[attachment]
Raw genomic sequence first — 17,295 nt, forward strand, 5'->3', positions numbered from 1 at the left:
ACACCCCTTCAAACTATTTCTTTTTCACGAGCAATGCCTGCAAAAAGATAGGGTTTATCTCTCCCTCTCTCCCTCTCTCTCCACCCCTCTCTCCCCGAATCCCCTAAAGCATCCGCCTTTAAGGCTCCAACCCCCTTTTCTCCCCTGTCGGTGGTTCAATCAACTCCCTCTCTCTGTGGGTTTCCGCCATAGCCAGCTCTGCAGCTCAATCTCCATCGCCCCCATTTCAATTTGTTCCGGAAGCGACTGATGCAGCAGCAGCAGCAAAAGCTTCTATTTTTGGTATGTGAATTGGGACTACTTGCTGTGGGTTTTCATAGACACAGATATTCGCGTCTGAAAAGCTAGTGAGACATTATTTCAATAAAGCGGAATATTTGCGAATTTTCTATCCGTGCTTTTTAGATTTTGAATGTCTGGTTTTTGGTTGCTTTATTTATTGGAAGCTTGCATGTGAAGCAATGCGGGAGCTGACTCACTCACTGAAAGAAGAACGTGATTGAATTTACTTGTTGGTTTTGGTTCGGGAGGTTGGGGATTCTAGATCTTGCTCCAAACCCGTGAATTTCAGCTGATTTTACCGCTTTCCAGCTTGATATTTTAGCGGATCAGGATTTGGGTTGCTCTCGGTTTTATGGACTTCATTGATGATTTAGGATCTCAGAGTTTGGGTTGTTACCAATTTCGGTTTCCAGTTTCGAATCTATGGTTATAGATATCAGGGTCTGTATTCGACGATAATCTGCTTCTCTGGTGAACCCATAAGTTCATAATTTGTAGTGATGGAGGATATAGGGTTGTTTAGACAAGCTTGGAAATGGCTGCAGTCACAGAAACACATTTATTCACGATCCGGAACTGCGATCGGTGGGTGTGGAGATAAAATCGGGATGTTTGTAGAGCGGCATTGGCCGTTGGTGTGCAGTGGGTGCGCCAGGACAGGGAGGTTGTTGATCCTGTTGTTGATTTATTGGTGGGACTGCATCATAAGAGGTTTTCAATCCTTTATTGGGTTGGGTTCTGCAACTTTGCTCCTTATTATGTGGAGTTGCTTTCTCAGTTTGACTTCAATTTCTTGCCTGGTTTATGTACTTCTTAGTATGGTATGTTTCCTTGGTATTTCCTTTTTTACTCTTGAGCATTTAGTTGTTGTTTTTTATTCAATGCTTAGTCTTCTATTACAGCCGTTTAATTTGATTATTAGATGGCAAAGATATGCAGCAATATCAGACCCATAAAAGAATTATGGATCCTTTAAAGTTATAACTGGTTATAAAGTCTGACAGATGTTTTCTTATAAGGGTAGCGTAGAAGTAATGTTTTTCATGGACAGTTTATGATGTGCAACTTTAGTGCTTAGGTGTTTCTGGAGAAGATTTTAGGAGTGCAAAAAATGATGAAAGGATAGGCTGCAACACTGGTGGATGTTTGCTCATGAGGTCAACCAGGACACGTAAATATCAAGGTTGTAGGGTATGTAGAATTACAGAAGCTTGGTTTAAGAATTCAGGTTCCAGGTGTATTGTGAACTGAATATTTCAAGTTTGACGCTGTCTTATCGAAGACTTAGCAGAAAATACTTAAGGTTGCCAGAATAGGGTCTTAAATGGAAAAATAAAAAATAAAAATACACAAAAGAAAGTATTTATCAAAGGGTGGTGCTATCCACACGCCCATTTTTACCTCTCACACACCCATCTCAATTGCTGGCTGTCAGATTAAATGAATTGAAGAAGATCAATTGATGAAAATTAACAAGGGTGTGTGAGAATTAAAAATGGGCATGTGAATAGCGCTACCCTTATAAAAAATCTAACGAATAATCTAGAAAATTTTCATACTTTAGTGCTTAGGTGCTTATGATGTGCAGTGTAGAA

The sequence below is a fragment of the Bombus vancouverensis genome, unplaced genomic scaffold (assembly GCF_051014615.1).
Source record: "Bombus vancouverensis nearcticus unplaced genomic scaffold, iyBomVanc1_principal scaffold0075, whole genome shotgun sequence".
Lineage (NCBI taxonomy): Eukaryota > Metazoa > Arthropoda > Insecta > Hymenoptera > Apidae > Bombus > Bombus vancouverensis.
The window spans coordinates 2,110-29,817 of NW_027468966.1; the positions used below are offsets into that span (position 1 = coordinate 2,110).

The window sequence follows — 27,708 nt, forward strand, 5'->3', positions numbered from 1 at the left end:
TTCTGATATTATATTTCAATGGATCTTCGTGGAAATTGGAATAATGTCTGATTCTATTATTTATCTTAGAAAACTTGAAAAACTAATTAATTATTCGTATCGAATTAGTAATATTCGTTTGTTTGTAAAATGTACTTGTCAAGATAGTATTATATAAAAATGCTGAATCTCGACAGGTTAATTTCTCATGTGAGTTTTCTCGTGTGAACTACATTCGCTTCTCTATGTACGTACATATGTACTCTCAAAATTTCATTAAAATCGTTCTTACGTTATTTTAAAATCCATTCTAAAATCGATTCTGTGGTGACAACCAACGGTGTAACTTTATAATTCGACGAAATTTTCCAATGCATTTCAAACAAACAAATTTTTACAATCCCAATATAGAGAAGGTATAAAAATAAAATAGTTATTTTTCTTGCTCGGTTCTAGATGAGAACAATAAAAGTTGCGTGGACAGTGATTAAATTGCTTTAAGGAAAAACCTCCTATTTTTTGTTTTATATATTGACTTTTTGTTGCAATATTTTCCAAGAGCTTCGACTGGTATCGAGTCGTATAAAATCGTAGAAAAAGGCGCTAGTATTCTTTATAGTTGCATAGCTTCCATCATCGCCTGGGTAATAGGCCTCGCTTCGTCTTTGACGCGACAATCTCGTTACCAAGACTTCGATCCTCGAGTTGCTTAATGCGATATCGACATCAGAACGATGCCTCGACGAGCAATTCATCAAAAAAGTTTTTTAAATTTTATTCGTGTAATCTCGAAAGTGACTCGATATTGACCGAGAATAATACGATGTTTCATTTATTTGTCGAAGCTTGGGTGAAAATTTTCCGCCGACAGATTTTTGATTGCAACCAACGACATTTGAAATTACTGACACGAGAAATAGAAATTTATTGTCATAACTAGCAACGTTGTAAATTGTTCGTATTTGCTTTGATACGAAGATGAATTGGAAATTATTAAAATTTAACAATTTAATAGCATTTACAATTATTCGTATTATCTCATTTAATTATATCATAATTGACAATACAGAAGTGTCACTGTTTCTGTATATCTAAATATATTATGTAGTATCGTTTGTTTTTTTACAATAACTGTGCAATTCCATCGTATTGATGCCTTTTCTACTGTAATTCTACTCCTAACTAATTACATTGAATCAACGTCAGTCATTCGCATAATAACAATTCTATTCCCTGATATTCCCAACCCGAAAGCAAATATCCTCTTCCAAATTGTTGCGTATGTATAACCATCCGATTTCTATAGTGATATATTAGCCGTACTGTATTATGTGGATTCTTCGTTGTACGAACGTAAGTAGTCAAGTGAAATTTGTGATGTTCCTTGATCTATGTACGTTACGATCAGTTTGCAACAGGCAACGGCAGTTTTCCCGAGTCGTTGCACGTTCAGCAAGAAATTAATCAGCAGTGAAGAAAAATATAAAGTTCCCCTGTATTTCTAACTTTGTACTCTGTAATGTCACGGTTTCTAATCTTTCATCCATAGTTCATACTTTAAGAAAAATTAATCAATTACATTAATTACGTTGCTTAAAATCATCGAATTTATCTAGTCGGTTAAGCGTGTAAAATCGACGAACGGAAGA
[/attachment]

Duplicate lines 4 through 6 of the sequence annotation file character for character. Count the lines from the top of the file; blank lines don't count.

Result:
Source record: "Bombus vancouverensis nearcticus unplaced genomic scaffold, iyBomVanc1_principal scaffold0075, whole genome shotgun sequence".
Lineage (NCBI taxonomy): Eukaryota > Metazoa > Arthropoda > Insecta > Hymenoptera > Apidae > Bombus > Bombus vancouverensis.
The window spans coordinates 2,110-29,817 of NW_027468966.1; the positions used below are offsets into that span (position 1 = coordinate 2,110).